CLEVELAND: This time the Phoenix Suns didn’t need to rally from 26 points behind. This time, they barely needed to show up because the Cavaliers didn’t.
Any momentum built in the past two games against two of the best teams in the league was flushed away Tuesday in the Cavs’ 91-78 loss to the Suns. The Cavs shot 36 percent, managed just 32 points in the first half and looked like a team playing its fourth game in five nights — which they were. But coach Byron Scott wasn’t about to use that as an excuse.
“Anderson Varejao was fantastic. Everyone else [stunk],” Scott said in his Christmas card sort of way.
Varejao continued his remarkable run with 20 points and 18 rebounds. He has double-doubles in each of his past six games, and each time has grabbed at least 15 rebounds.
But Varejao didn’t get any help. The Cavs’ starting backcourt of Jeremy Pargo and Dion Waiters combined to shoot 10-of-32. Waiters had a career-high seven assists, all in the second quarter. But he and Pargo also combined for eight turnovers.
Waiters had 16 points on 7-of-20 shooting, Alonzo Gee had 12 points and Tristan Thompson missed 6-of-7 shots, including a number of point-blank attempts around the basket.
“We didn’t play as a team tonight,” Varejao said. “The fourth quarter was terrible. We didn’t move the ball, we gave them easy fastbreaks and that’s why they won the game. When you don’t give yourself a chance to play defense, it’s hard. When you take bad shots, it leads to easy fastbreaks.”
Now the Cavs will wait to hear if a bad night makes for an even worse Wednesday. Both Waiters and Daniel Gibson are headed for MRIs today. Waiters banged his left hand on the rim in the second quarter and left before the half for the locker room clutching his left hand — eerily similar to how Kyrie Irving left the court nine days earlier.
Initial X-rays on Waiters’ hand were negative, as they were with Irving, but he’ll have the hand re-evaluated today. Waiters returned for the second half, but said he played with his hand “a little numb.”
“I should be fine,” Waiters said.
Gibson was a late scratch Tuesday when his sore right elbow flared up before the game. Scott didn’t realize he would be without his top reserve until minutes before tipoff. Gibson landed hard on the elbow during Friday’s loss to the Magic in Orlando, and conceded over the weekend it was still sore. He seemed to be moving past it, however, and Scott acknowledged after the game Tuesday he was a little concerned the issue has reappeared.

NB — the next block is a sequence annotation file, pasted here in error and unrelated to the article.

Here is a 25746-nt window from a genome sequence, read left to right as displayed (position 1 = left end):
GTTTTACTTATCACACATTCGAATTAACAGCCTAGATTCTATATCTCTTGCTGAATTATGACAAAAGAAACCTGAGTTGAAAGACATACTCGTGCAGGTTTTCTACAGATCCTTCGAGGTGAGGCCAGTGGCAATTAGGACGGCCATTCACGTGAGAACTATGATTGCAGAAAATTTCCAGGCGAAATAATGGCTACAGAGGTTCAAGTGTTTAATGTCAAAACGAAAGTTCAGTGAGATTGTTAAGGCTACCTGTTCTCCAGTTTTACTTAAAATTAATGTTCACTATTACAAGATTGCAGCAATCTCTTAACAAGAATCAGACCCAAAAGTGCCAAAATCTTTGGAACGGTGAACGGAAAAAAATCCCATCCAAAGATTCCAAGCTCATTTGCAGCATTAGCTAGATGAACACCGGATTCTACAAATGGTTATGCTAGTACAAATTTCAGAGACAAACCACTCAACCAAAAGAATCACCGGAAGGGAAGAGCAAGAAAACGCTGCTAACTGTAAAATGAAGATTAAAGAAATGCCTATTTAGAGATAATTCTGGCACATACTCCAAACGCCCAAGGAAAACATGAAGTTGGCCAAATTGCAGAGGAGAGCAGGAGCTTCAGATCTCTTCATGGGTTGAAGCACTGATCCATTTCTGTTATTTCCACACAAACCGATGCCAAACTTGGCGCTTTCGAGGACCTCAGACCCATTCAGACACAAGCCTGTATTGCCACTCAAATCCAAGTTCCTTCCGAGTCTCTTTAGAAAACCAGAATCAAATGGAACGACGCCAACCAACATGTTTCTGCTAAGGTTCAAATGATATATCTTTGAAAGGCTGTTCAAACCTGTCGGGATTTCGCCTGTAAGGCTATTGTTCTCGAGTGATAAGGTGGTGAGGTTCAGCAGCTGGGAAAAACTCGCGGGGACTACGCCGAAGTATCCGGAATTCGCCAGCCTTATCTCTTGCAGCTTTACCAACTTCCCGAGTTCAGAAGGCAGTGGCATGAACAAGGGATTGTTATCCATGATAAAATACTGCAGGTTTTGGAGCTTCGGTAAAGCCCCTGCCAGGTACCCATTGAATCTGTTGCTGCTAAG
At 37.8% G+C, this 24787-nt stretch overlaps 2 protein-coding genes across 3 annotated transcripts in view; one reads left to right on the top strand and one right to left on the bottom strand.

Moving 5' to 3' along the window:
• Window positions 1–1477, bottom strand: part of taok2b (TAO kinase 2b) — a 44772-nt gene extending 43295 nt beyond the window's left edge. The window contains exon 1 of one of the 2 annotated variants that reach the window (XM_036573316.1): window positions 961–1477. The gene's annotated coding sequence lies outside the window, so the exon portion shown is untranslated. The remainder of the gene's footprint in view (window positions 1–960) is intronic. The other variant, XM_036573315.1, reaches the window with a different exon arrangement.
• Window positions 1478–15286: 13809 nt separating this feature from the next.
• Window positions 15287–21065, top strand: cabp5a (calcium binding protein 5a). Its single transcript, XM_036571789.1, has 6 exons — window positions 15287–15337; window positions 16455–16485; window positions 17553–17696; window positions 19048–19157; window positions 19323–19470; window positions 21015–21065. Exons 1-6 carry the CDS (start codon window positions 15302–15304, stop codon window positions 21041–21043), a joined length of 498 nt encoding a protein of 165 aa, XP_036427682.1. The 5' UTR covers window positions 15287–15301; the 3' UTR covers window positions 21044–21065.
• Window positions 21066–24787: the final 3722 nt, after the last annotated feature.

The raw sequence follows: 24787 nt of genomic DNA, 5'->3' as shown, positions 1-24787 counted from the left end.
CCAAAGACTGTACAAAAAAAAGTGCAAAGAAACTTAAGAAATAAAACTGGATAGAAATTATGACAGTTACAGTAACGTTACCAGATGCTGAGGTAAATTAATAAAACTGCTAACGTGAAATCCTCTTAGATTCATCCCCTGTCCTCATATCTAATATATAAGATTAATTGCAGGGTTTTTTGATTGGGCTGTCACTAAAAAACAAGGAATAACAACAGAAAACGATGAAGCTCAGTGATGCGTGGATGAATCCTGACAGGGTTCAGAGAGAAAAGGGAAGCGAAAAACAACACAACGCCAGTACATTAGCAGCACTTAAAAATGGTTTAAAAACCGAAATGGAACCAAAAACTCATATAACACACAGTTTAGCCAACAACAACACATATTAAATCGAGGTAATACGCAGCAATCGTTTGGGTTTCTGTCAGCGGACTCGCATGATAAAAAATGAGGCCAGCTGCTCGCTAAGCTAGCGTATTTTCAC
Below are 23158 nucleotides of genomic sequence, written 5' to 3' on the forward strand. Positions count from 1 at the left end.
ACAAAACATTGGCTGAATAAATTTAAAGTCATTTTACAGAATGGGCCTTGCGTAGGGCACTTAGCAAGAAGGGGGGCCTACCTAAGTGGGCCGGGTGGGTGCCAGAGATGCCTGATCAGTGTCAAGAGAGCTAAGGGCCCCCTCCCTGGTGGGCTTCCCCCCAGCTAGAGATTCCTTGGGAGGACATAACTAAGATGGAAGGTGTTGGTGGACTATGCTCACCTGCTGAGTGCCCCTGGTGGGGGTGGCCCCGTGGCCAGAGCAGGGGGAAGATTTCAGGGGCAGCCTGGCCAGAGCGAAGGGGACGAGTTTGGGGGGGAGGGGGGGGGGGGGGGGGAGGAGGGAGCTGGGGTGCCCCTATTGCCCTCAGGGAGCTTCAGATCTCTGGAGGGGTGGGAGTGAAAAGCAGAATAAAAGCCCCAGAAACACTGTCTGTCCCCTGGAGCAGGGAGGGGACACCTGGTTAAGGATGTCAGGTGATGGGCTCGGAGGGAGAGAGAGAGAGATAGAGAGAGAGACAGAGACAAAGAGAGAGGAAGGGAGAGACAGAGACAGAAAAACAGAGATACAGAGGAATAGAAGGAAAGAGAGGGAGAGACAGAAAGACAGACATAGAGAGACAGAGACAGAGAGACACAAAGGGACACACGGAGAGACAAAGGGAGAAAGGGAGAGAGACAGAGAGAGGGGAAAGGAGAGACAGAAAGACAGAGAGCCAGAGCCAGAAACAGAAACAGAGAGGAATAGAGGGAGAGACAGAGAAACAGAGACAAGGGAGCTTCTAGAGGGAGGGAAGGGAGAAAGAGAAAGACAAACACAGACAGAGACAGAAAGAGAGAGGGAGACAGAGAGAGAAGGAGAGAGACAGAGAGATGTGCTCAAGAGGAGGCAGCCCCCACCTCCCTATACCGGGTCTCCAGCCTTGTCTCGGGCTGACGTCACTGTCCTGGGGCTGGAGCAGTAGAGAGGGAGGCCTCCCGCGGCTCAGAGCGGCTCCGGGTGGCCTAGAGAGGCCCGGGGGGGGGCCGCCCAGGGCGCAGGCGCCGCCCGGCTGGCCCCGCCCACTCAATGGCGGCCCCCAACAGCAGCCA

Gibson’s absence forced Scott to turn to C.J. Miles, who again struggled at both ends. Miles made just 3-of-11 shots and missed all five of his 3-pointers, dropping his shooting percentage for the season to .289 and his 3-point percentage to .268.
He probably didn’t need to, but Scott reminded his players before the game about the last time these two teams met three weeks ago in Phoenix. The Cavs blew a 26-point lead and lost by two, earning them the biggest blown lead in a loss in team history.
This one stung because of how well the Cavs competed against the Miami Heat and Memphis Grizzlies in their past two games. They managed the same amount of points Tuesday as they scored against the Grizzlies on Monday, but this performance was far worse.
“That’s probably the most frustrating part,” Scott said. “You played two real good, solid games and then you come home and play like this. That’s the most frustrating part. The Memphis game, you’re talking about one of the most physical teams in the league. Phoenix, no disrespect to the Suns, but I don’t look at them as a physical basketball team. But tonight they looked like one.”
Jason Lloyd can be reached at firstname.lastname@example.org.